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Church of Santa Maria Maggiore - Spello

Founded in the 11th-12th centuries, the church of Santa Maria Maggiore (also known as the Collegiate Church) has a façade dating from 1644, made when the building was enlarged. Note the architrave, the jambs with a beautiful frieze and acanthus spirals of the portal, the work of sculptors active in the 12th-13th centuries between Foligno and Bevagna and partly attributable to Spoleto craftsmen. The church is divided into two parts: on the right is the priory palace, which is now inhabited by the parish priest, and on the left is the Palazzo dei Canonici (from 1522), which today houses Spello’s Municipal Picture-gallery. The church is in the shape of a Latin cross and has a cross-vaulted nave. In the second half of the 17th century, it was equipped with as many as seven altars and rich stucco decoration. On the altars are numerous works attributable to the 17th century.

To the right of the entrance is a marble altar by Gaius Titienus Flaccus (now used as a stoup) that has been in in Santa Maria Maggiore since the 15th century; next to it is a pyx-shaped marble baptistery, by Gasparino da Val di Lugano (1509-1511).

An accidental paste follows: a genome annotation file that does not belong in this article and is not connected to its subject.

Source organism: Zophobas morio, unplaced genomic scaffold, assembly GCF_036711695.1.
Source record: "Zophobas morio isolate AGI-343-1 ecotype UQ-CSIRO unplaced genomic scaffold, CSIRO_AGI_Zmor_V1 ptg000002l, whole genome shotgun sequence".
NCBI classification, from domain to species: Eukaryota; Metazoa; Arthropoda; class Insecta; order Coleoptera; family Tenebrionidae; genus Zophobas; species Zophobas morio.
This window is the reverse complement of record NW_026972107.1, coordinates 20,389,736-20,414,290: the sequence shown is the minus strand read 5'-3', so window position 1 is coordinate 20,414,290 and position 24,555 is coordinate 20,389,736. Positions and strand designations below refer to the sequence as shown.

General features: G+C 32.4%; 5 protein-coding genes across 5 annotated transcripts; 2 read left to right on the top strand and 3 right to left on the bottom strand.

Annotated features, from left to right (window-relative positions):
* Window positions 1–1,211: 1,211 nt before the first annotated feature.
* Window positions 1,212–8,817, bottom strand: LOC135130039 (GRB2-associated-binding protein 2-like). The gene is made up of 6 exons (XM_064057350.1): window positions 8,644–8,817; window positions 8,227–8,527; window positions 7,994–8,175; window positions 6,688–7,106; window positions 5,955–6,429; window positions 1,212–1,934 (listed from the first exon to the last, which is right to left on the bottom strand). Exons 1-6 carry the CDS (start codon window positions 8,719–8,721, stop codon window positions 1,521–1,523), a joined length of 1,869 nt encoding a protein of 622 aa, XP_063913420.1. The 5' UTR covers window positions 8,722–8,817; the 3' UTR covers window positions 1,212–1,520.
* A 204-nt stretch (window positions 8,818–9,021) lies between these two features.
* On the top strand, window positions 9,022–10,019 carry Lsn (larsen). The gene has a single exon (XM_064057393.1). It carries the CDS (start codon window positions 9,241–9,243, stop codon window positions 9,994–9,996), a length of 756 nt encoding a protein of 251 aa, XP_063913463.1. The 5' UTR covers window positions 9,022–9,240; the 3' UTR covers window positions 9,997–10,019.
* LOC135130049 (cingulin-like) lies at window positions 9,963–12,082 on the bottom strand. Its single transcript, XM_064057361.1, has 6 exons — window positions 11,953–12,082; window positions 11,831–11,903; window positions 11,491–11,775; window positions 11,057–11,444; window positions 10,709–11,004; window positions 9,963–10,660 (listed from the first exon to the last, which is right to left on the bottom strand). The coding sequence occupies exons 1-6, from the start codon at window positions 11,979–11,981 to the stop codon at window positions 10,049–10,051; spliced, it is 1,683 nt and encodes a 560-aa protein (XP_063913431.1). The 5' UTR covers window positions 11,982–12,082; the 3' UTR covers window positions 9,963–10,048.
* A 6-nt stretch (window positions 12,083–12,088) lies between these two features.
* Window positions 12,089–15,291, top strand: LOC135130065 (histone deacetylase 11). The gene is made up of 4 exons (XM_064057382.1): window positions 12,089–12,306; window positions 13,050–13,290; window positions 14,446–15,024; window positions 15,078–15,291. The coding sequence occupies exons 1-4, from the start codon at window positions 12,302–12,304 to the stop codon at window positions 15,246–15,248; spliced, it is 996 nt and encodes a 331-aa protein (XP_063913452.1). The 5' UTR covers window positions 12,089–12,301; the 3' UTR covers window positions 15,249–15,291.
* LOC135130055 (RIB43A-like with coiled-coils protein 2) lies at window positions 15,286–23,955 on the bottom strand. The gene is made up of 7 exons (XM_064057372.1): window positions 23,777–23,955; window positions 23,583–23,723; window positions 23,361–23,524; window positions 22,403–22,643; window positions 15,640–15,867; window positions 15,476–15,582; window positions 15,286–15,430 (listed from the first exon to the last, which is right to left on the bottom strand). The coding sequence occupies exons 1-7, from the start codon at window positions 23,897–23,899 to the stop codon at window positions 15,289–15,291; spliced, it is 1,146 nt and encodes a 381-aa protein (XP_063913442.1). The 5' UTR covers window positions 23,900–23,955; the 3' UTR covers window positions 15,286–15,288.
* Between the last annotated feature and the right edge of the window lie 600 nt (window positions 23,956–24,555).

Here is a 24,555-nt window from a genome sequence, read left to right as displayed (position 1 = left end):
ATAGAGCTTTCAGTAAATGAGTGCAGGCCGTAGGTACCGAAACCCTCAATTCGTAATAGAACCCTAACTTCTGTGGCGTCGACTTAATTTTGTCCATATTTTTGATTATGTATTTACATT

After the left altar along the left wall is the Baglioni Chapel, commissioned in 1500 by Troilo Baglioni from the artist Bernardino di Betto, known as Pinturicchio (Perugia, c. 1452-Siena, December 11, 1513). It features a richly decorated Deruta majolica floor from 1566. The chapel is entirely decorated in fresco by the artist, starting with the vault sails with the Tiburtine, Eritrean, European and Samian sibyls seated on thrones; on the left wall, an Annunciation with self-portrait and signature of the artist. On the back wall, an Adoration of the Shepherds and Arrival of the Magi, and on the right wall, Christ among the Doctors in the Temple.

Also along the left wall, note the Renaissance sandstone pulpit by Simone da Campione (1545). The high altar is covered by the ciborium (or tribune) in caciolfa stone by Rocco di Tommaso da Vicenza (1515). In the roundels are eight terracotta heads by Giandomenico da Carrara: Prophets (1562).

At the pillars flanking the apse two works by Pietro Vannucci, known as Perugino, Pieta, St. John the Evangelist, and Magdalene on the left, removed from an unknown location (work dated 1521) and on the right, Madonna and Child, St. Catherine of Alexandria and St. Blaise, removed from unknown location (work dated 1521).

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